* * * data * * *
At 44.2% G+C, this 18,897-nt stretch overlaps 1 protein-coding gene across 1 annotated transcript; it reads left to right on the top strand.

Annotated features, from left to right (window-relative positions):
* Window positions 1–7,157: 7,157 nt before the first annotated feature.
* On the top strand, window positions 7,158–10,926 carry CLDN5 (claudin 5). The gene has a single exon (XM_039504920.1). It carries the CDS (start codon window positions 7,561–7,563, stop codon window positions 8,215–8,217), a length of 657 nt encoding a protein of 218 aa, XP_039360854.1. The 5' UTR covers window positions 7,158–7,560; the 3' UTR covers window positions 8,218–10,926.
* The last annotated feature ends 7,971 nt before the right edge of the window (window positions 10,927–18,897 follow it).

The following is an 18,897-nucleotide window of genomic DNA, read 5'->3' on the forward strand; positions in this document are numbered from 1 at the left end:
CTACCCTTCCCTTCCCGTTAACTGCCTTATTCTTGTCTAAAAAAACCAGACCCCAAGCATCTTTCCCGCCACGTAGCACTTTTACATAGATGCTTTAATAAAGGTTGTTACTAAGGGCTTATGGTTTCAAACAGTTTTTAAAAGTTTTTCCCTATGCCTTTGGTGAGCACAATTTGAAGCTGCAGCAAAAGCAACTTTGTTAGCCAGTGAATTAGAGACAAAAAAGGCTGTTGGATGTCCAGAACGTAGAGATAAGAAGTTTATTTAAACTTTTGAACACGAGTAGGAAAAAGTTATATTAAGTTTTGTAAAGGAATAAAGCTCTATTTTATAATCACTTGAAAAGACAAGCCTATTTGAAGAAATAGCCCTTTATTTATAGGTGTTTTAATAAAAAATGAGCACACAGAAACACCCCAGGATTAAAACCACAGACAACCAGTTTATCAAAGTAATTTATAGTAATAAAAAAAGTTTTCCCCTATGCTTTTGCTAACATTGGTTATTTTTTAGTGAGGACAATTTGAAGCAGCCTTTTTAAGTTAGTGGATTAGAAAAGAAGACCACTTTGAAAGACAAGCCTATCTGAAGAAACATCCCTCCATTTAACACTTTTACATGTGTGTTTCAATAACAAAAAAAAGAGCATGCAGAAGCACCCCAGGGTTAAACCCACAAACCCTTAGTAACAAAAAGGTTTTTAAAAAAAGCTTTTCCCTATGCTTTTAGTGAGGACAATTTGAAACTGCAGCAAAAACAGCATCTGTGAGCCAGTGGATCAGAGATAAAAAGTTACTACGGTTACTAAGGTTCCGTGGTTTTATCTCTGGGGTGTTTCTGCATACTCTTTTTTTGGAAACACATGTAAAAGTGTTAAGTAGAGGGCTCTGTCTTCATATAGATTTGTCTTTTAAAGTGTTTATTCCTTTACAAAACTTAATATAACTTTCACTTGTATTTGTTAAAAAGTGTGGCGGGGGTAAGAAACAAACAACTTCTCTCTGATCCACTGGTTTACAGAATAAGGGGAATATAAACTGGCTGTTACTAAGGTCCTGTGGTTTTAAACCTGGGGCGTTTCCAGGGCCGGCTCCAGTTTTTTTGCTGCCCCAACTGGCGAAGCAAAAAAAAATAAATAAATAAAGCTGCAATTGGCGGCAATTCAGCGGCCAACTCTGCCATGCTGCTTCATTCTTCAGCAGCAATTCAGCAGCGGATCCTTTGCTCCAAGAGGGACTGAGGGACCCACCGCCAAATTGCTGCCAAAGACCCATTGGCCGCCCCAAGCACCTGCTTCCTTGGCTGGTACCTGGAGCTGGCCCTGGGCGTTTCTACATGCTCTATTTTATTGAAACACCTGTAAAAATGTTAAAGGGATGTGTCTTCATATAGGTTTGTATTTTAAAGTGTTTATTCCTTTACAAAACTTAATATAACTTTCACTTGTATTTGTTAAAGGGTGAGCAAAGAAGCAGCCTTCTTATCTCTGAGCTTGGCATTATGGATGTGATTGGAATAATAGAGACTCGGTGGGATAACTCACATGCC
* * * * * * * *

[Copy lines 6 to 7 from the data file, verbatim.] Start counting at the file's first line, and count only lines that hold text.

The following is an 18,897-nucleotide window of genomic DNA, read 5'->3' on the forward strand; positions in this document are numbered from 1 at the left end:
CTACCCTTCCCTTCCCGTTAACTGCCTTATTCTTGTCTAAAAAAACCAGACCCCAAGCATCTTTCCCGCCACGTAGCACTTTTACATAGATGCTTTAATAAAGGTTGTTACTAAGGGCTTATGGTTTCAAACAGTTTTTAAAAGTTTTTCCCTATGCCTTTGGTGAGCACAATTTGAAGCTGCAGCAAAAGCAACTTTGTTAGCCAGTGAATTAGAGACAAAAAAGGCTGTTGGATGTCCAGAACGTAGAGATAAGAAGTTTATTTAAACTTTTGAACACGAGTAGGAAAAAGTTATATTAAGTTTTGTAAAGGAATAAAGCTCTATTTTATAATCACTTGAAAAGACAAGCCTATTTGAAGAAATAGCCCTTTATTTATAGGTGTTTTAATAAAAAATGAGCACACAGAAACACCCCAGGATTAAAACCACAGACAACCAGTTTATCAAAGTAATTTATAGTAATAAAAAAAGTTTTCCCCTATGCTTTTGCTAACATTGGTTATTTTTTAGTGAGGACAATTTGAAGCAGCCTTTTTAAGTTAGTGGATTAGAAAAGAAGACCACTTTGAAAGACAAGCCTATCTGAAGAAACATCCCTCCATTTAACACTTTTACATGTGTGTTTCAATAACAAAAAAAAGAGCATGCAGAAGCACCCCAGGGTTAAACCCACAAACCCTTAGTAACAAAAAGGTTTTTAAAAAAAGCTTTTCCCTATGCTTTTAGTGAGGACAATTTGAAACTGCAGCAAAAACAGCATCTGTGAGCCAGTGGATCAGAGATAAAAAGTTACTACGGTTACTAAGGTTCCGTGGTTTTATCTCTGGGGTGTTTCTGCATACTCTTTTTTTGGAAACACATGTAAAAGTGTTAAGTAGAGGGCTCTGTCTTCATATAGATTTGTCTTTTAAAGTGTTTATTCCTTTACAAAACTTAATATAACTTTCACTTGTATTTGTTAAAAAGTGTGGCGGGGGTAAGAAACAAACAACTTCTCTCTGATCCACTGGTTTACAGAATAAGGGGAATATAAACTGGCTGTTACTAAGGTCCTGTGGTTTTAAACCTGGGGCGTTTCCAGGGCCGGCTCCAGTTTTTTTGCTGCCCCAACTGGCGAAGCAAAAAAAAATAAATAAATAAAGCTGCAATTGGCGGCAATTCAGCGGCCAACTCTGCCATGCTGCTTCATTCTTCAGCAGCAATTCAGCAGCGGATCCTTTGCTCCAAGAGGGACTGAGGGACCCACCGCCAAATTGCTGCCAAAGACCCATTGGCCGCCCCAAGCACCTGCTTCCTTGGCTGGTACCTGGAGCTGGCCCTGGGCGTTTCTACATGCTCTATTTTATTGAAACACCTGTAAAAATGTTAAAGGGATGTGTCTTCATATAGGTTTGTATTTTAAAGTGTTTATTCCTTTACAAAACTTAATATAACTTTCACTTGTATTTGTTAAAGGGTGAGCAAAGAAGCAGCCTTCTTATCTCTGAGCTTGGCATTATGGATGTGATTGGAATAATAGAGACTCGGTGGGATAACTCACATGCC